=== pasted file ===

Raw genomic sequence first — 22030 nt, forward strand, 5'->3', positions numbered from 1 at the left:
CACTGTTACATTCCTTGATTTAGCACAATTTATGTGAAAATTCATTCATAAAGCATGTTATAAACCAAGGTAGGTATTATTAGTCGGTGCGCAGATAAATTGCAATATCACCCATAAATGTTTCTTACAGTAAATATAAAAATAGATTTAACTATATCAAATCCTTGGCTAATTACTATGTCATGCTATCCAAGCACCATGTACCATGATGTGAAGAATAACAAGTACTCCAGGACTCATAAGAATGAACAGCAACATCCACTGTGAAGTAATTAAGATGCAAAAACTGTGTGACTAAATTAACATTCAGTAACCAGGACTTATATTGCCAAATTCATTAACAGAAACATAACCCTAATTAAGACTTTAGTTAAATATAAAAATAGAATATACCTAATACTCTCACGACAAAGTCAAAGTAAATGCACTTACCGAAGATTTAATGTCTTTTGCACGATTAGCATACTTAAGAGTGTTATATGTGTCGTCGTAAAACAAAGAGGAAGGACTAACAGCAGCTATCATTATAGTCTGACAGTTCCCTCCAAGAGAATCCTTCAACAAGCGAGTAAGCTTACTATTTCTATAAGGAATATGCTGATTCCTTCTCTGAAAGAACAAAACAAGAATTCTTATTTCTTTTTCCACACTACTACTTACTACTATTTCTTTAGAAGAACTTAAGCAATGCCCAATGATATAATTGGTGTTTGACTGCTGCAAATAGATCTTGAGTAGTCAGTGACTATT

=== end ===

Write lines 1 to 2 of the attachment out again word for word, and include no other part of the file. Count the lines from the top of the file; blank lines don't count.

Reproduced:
Raw genomic sequence first — 22030 nt, forward strand, 5'->3', positions numbered from 1 at the left:
CACTGTTACATTCCTTGATTTAGCACAATTTATGTGAAAATTCATTCATAAAGCATGTTATAAACCAAGGTAGGTATTATTAGTCGGTGCGCAGATAAATTGCAATATCACCCATAAATGTTTCTTACAGTAAATATAAAAATAGATTTAACTATATCAAATCCTTGGCTAATTACTATGTCATGCTATCCAAGCACCATGTACCATGATGTGAAGAATAACAAGTACTCCAGGACTCATAAGAATGAACAGCAACATCCACTGTGAAGTAATTAAGATGCAAAAACTGTGTGACTAAATTAACATTCAGTAACCAGGACTTATATTGCCAAATTCATTAACAGAAACATAACCCTAATTAAGACTTTAGTTAAATATAAAAATAGAATATACCTAATACTCTCACGACAAAGTCAAAGTAAATGCACTTACCGAAGATTTAATGTCTTTTGCACGATTAGCATACTTAAGAGTGTTATATGTGTCGTCGTAAAACAAAGAGGAAGGACTAACAGCAGCTATCATTATAGTCTGACAGTTCCCTCCAAGAGAATCCTTCAACAAGCGAGTAAGCTTACTATTTCTATAAGGAATATGCTGATTCCTTCTCTGAAAGAACAAAACAAGAATTCTTATTTCTTTTTCCACACTACTACTTACTACTATTTCTTTAGAAGAACTTAAGCAATGCCCAATGATATAATTGGTGTTTGACTGCTGCAAATAGATCTTGAGTAGTCAGTGACTATT